\left(\begin{tabular}{c c c}  3/4 & 0 & 2/5 \\  1/4 & 3/5 & 2/5 \\  0 & 2/5 & 1/5  \end{tabular}\right)\left(\begin{tabular}{c}  75 \\ 25 \\ 0  \end{tabular}\right) = \left(\begin{tabular}{c}  3/4 * 75 + 0 * 25 + 2/5 * 0 \\  1/4 * 75 + 3/5 * 25 + 2/5 * 0 \\  0 * 75 + 2/5 * 25 + 1/5 * 0  \end{tabular}\right) = \left(\begin{tabular}{c}  56.25 \\  33.75 \\  10  \end{tabular}\right)

And if you don’t know just what would happen if we multipled A by that product, you aren’t paying attention.

This also gives a reason why matrix multiplication is defined this way. The operation captures neatly the operation of making a new thing — in the toy universe case, hydrogen or iron or uranium — out of some combination of fractions of an old thing — again, the former distribution of hydrogen and iron and uranium.

Or here’s another reason. Since this matrix A has three rows and three columns, you can multiply it by itself and get a matrix of three rows and three columns out of it. That matrix — which we can write as A2 — then describes how two billion years of nucleosynthesis would change the distribution of elements in the toy universe. A times A times A would give three billion years of nucleosynthesis; A10 ten billion years. The actual calculating of the numbers in these matrices may be tedious, but it describes a complicated operation very efficiently, which we always want to do.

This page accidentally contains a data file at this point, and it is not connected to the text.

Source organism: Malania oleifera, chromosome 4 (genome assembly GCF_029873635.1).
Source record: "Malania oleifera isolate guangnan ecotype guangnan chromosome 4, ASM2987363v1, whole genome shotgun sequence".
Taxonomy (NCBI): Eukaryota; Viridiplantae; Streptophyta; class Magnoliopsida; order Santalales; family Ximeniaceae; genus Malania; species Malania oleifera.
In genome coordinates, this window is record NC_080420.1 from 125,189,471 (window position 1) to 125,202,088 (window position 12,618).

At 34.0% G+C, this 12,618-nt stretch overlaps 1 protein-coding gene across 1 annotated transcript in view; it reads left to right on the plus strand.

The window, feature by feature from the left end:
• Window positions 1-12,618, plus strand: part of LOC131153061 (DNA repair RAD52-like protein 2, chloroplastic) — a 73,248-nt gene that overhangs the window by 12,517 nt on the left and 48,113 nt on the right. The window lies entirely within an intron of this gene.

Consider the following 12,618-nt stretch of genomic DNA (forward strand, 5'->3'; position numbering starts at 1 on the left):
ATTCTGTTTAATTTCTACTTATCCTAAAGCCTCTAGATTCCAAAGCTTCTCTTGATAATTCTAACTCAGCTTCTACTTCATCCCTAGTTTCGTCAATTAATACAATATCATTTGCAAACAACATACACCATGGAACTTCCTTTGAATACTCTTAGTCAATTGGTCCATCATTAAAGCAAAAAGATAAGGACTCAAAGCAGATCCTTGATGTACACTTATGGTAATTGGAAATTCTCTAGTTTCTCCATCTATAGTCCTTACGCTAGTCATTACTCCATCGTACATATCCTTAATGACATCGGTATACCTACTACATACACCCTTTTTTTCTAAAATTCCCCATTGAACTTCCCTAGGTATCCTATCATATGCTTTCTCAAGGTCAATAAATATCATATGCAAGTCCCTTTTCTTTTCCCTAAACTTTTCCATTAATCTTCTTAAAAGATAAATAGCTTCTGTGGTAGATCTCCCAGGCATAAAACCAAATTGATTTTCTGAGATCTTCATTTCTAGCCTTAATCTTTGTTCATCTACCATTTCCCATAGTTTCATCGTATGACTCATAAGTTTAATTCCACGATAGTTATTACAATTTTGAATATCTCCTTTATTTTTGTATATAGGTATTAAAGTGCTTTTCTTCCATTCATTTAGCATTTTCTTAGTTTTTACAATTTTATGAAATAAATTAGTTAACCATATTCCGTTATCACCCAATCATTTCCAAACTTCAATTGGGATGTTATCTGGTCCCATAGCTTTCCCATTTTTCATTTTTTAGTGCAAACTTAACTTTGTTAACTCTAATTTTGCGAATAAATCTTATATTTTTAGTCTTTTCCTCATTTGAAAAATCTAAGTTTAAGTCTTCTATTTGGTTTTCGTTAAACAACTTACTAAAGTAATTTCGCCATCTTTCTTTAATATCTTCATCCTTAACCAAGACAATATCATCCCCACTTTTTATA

I should mention another bit of notation. We usually use capital letters to represent matrices; but, a matrix that’s just got one column is also called a vector. That’s often written with a lowercase letter, with a little arrow above the letter, as in \vec{x} , or in bold typeface, as in x. (The arrows are easier to put in writing, the bold easier when you were typing on typewriters.) But if you’re doing a lot of writing this out, and know that (say) x isn’t being used for anything but vectors, then even that arrow or boldface will be forgotten. Then we’d write the product of matrix A and vector x as just Ax.  (There are also cases where you put a little caret over the letter; that’s to denote that it’s a vector that’s one unit of length long.)

When you start writing vectors without an arrow or boldface you start to run the risk of confusing what symbols mean scalars and what ones mean vectors. That’s one of the reasons that Greek letters are popular for scalars. It’s also common to put scalars to the left and vectors to the right. So if one saw “rMx”, it would be expected that r is a scalar, M a matrix, and x a vector, and if they’re not then this should be explained in text nearby, preferably before the equations. (And of course if it’s work you’re doing, you should know going in what you mean the letters to represent.)